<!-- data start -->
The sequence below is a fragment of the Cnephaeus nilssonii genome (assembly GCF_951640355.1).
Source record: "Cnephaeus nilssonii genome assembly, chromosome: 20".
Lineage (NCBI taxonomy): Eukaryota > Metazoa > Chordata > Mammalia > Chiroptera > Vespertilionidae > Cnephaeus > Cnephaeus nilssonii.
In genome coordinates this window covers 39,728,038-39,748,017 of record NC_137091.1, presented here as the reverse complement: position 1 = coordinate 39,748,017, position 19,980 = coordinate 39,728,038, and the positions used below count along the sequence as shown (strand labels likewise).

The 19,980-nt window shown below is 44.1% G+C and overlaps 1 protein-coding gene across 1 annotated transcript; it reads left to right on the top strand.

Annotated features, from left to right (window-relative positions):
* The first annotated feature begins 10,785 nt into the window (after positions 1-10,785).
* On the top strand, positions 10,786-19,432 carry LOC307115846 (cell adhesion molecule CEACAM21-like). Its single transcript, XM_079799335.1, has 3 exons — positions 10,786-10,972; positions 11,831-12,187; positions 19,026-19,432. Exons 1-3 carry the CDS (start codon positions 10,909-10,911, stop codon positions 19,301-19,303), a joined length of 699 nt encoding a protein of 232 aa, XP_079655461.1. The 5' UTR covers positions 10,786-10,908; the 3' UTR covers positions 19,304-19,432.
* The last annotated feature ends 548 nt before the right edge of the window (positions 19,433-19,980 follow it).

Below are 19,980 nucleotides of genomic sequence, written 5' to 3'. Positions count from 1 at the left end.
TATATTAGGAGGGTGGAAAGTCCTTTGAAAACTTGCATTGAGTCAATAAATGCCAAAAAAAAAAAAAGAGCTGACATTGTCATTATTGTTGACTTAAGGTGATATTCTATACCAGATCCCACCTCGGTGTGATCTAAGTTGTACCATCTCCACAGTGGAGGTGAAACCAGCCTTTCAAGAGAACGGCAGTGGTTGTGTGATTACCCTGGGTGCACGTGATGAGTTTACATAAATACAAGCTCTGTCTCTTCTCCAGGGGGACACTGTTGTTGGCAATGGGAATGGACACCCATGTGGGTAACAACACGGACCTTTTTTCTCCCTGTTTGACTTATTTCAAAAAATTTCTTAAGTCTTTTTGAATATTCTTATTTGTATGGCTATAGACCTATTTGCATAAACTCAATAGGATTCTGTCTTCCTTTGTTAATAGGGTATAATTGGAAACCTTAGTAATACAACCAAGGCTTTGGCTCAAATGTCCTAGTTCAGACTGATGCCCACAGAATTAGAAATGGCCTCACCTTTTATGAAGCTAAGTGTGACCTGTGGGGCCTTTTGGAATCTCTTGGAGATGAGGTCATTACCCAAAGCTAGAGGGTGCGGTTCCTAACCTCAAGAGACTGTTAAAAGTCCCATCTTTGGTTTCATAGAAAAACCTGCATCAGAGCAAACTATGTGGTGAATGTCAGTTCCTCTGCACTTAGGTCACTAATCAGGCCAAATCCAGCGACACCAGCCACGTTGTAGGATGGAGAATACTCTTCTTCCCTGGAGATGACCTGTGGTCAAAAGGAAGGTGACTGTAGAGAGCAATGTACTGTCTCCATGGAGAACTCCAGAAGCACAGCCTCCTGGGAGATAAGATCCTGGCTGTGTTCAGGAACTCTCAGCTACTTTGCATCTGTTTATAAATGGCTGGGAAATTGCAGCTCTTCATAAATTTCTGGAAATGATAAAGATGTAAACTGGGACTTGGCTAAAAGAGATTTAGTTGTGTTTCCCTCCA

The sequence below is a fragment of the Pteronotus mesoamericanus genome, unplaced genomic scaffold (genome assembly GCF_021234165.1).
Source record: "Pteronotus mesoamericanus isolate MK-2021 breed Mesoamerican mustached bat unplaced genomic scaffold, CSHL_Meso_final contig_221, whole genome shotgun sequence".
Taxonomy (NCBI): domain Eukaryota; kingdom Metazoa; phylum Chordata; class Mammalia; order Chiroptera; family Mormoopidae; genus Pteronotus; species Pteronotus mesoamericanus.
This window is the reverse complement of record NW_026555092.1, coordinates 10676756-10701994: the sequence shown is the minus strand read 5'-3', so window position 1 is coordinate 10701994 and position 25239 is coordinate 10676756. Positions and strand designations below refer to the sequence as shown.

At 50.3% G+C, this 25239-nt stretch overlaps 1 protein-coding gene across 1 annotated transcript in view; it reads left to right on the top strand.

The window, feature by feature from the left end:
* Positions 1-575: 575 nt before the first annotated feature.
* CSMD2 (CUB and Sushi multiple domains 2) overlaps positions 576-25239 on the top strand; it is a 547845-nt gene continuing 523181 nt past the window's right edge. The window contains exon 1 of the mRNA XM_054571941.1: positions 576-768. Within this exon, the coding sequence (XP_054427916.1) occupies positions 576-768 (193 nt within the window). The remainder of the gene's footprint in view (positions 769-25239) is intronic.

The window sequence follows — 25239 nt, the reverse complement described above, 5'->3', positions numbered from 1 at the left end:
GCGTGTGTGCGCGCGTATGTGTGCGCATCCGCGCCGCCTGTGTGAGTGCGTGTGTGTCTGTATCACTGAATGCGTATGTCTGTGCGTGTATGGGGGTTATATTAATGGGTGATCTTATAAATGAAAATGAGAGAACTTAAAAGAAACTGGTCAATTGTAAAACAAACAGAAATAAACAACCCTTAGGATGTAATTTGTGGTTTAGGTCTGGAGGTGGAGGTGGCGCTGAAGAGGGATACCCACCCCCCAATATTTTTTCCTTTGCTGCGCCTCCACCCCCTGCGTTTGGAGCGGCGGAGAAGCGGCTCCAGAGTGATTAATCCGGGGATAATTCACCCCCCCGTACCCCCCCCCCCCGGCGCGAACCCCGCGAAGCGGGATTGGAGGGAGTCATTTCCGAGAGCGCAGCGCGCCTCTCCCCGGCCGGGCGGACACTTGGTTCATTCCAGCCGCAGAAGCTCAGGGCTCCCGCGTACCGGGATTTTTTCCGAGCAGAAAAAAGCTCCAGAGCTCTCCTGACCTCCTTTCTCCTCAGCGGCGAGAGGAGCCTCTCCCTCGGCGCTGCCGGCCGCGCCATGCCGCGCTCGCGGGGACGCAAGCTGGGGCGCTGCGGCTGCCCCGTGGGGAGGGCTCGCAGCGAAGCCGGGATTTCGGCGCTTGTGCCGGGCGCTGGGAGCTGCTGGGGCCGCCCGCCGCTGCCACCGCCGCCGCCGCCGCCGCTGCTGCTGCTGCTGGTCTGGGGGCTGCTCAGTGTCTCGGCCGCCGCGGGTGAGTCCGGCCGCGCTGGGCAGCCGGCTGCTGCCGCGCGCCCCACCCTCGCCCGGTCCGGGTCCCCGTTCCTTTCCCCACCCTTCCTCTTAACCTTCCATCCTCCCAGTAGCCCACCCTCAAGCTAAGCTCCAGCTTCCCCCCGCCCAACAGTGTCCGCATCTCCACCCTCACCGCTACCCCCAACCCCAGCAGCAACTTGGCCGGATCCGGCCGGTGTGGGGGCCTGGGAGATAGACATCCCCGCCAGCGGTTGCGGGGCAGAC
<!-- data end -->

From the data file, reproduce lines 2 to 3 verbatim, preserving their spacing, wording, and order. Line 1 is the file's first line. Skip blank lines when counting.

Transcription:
Source record: "Cnephaeus nilssonii genome assembly, chromosome: 20".
Lineage (NCBI taxonomy): Eukaryota > Metazoa > Chordata > Mammalia > Chiroptera > Vespertilionidae > Cnephaeus > Cnephaeus nilssonii.